Headwater. I hadn't heard too much from the band before their set, but they ended up being one of my favourites of the day with their badass-roots-rock sound. The four-piece was joined Pat Steward (Odds) on drums and they had a great energy throughout the set, with their guitar player jumping all over, even off the amps a few times (he and Devon of beekeeper should have a rock-star-leap-off). I am definitely looking forward to seeing more from them in the competition.

The Fugitives. Another sort-of return, as Adrian Glynn was in the first year as a solo artist. On the surface they were a folk band, but they are harder to classify than that; with elements of Brendan McLeod's spoken word poetry included, they may be best described as "folk hop", and were an interesting sound I am interested to hear more from. They also had a bet running on their facebook page leading up to the event, resulting in Adrian covering Nelly's "Ride Wit Me" on the balalaika. Which was as hilarious as it sounds.

Alexandria Maillot. She was another returning artist, having been in the first year but ineligible to compete until now after they put an age requirement in place. She had a strong voice, and an upbeat, poppy sound, and while I always like a band with a keytar, I wasn't as engaged by her set as I was with the rest of the bands that day.

Portage & Main. It shouldn't be a surprise that they were another one of my favourites going in, and their short set just cemented that opinion. With Matt Kelly on keys, they pulled out all the stops for their set, transitioning seamlessly from one song to the next and getting the crowd to sing along. I am positive they won over a lot of people with their short set, and I would be very surprised if they don't make the top three.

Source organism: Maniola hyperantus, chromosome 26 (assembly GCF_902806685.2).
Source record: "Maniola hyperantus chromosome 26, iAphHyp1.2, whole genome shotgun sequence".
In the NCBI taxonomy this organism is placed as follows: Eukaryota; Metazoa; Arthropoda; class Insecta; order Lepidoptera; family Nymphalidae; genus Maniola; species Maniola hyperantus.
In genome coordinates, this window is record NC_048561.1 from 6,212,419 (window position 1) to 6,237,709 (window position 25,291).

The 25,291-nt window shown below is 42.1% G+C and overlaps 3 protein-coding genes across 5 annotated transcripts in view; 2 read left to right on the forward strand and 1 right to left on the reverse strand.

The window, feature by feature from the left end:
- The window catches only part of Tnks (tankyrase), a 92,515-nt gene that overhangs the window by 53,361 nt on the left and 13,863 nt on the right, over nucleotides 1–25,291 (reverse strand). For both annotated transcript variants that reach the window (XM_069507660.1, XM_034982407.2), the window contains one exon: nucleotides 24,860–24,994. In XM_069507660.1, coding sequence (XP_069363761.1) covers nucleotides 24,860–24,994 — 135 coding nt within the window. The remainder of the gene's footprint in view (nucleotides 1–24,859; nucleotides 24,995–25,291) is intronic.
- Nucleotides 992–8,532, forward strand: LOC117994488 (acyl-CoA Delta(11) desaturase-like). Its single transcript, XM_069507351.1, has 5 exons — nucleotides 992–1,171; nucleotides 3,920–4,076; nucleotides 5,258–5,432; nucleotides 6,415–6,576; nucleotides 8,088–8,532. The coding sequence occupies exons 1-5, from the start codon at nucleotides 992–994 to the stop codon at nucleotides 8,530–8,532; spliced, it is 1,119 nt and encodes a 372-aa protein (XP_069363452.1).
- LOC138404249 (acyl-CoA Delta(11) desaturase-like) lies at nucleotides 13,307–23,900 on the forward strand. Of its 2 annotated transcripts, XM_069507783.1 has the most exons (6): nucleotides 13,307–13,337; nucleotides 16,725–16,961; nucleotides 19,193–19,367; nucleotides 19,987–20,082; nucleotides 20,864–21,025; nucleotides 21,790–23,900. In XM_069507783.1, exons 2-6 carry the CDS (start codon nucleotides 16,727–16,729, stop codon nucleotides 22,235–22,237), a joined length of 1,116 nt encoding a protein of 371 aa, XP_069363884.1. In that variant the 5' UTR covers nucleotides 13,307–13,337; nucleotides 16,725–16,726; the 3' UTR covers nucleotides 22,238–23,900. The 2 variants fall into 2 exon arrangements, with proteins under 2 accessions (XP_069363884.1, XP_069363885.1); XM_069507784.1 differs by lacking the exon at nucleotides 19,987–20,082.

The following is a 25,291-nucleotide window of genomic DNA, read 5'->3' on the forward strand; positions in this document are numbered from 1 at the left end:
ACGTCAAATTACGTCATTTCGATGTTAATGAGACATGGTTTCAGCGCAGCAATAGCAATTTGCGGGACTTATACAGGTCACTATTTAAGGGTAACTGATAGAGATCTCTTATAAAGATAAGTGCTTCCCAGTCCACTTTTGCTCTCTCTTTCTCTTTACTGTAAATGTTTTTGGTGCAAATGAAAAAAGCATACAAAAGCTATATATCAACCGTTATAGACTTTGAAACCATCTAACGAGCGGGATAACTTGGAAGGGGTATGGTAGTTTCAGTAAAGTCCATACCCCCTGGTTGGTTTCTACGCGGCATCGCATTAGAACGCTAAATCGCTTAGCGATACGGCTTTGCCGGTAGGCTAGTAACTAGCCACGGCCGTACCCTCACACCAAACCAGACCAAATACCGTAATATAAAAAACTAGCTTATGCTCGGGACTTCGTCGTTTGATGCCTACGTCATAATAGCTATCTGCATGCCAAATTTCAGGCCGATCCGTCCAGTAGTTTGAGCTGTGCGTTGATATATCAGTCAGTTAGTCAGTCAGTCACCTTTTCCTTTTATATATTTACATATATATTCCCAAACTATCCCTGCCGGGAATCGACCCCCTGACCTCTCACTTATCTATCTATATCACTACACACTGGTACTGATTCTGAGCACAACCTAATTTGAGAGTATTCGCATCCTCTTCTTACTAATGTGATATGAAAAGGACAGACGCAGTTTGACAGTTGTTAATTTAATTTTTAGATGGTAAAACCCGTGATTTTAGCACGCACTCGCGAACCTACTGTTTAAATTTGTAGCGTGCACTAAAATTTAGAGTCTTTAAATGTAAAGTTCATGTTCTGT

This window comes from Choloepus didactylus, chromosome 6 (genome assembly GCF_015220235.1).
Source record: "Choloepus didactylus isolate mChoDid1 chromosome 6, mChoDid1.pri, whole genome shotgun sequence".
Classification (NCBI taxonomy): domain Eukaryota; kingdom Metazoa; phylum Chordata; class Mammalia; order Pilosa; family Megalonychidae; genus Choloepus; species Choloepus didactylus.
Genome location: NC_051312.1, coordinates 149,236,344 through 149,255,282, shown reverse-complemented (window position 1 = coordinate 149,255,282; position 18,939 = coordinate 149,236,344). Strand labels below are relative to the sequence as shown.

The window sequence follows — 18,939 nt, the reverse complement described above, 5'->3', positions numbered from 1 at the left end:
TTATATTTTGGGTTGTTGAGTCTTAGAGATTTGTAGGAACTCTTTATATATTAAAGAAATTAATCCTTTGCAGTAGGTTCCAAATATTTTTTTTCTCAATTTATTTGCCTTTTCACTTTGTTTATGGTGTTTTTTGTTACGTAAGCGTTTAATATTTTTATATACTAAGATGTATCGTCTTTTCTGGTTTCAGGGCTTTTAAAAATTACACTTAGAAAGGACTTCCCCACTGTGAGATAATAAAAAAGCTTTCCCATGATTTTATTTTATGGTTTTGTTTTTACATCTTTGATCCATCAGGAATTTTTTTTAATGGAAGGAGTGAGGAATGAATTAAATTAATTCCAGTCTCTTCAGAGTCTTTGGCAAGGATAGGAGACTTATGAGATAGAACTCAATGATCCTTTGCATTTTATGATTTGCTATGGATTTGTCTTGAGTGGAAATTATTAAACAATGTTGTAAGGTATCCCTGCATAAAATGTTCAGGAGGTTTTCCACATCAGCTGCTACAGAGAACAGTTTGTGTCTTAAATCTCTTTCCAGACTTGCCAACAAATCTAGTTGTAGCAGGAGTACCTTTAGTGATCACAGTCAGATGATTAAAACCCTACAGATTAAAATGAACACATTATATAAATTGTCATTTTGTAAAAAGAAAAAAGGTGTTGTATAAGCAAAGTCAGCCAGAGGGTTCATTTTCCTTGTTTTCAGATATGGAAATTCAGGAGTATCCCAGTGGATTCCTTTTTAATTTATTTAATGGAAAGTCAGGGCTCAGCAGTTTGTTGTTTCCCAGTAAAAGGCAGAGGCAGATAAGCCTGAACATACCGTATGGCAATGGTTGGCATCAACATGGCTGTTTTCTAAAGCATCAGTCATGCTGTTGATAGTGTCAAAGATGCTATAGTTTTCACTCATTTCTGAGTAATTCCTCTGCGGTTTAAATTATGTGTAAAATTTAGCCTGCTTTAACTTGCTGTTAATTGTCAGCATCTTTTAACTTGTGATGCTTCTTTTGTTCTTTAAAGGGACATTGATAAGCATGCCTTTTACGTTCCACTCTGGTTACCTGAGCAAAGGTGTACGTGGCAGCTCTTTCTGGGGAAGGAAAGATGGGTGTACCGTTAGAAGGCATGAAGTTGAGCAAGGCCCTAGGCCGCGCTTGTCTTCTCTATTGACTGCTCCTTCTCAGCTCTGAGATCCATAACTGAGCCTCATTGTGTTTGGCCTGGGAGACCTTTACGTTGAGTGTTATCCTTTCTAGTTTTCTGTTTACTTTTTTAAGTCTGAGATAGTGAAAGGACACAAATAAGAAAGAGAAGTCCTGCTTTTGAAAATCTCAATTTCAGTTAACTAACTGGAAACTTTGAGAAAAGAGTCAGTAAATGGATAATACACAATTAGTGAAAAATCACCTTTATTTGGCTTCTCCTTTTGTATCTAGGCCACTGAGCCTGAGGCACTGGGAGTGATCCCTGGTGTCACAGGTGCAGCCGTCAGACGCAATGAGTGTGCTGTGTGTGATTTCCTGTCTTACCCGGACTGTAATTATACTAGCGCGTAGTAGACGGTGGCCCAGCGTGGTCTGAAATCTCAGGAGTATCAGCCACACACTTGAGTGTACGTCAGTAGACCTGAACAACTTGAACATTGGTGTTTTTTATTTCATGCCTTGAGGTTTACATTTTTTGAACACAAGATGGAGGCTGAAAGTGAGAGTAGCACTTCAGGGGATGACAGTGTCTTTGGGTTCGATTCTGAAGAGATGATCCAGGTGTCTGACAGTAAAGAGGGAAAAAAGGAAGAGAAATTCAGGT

Tough Lovers. They were a last minute replacement to one of the bands that had to drop out. With a bit more of a straight ahead rock sound, the band had a good energy, but were another one that I didn't really think stood out. Given the level of talent in this year's Project, it'll take more than just being "a good band" to win over some ear holes. Like the others, I am interested to see how bootcamp will shape them, and what their Showcase in September will sound like.

It was at this point where a hard decision had to be made; finish the rest of the top 20 bands, or saunter over to the main stage. As much as I wanted to see the last few bands, few can resist the allure of gorgeous Hannah Georgas. She was joined by some familiar faces, her backing band consisted of Andrew Braun, Robbie Driscoll, Rob Tornroos, and Tim Proznick.
Hannah teased her upcoming album with a handful of new songs, which sounded great, and definitely made the wait until October harder. There were a few familiar songs as well, including the older, and emotional "The National", and "Dancefloor", which got the crowd moving in the mud. She ended with "The Deep End" which -- for reasons only known to the sound guy -- was extremely heavy on bass, almost drowning out the ukulele and vocals.

And, as a random aside, the camera men on stage filming them for the big screen were very intrusive and distracting, at some points standing right behind Andrew, or next to Hannah, practically holding the camera in her face.

And finally, I can't think of many better ways to celebrate Canada Day than with Sam Roberts Band. Adorned in a Canadian Tuxedo (denim on denim), Sam took the stage with his band and launched into "I Feel You", and played for over an hour. From the high energy "Detroit '67" to the calmer "Without a Map", the set spanned Roberts' four albums, with lots of familiar songs; getting people singing along to "Hard Road" and asking "Where Have All The Good People Gone?"
Ended with the insane energy of "Them Kids", but was out for a couple more before the fireworks, including "Don't Walk Away Eileen"

Not only were Sam Roberts Band and Hannah Georgas as great as to be expected, but the day was a great start to the Peak Performance Project. I am sad I wasn't able to catch all the bands -- I hope to familiarise myself with those I missed soon -- and there were more than a few that I am interested in seeing after they go through music-bootcamp.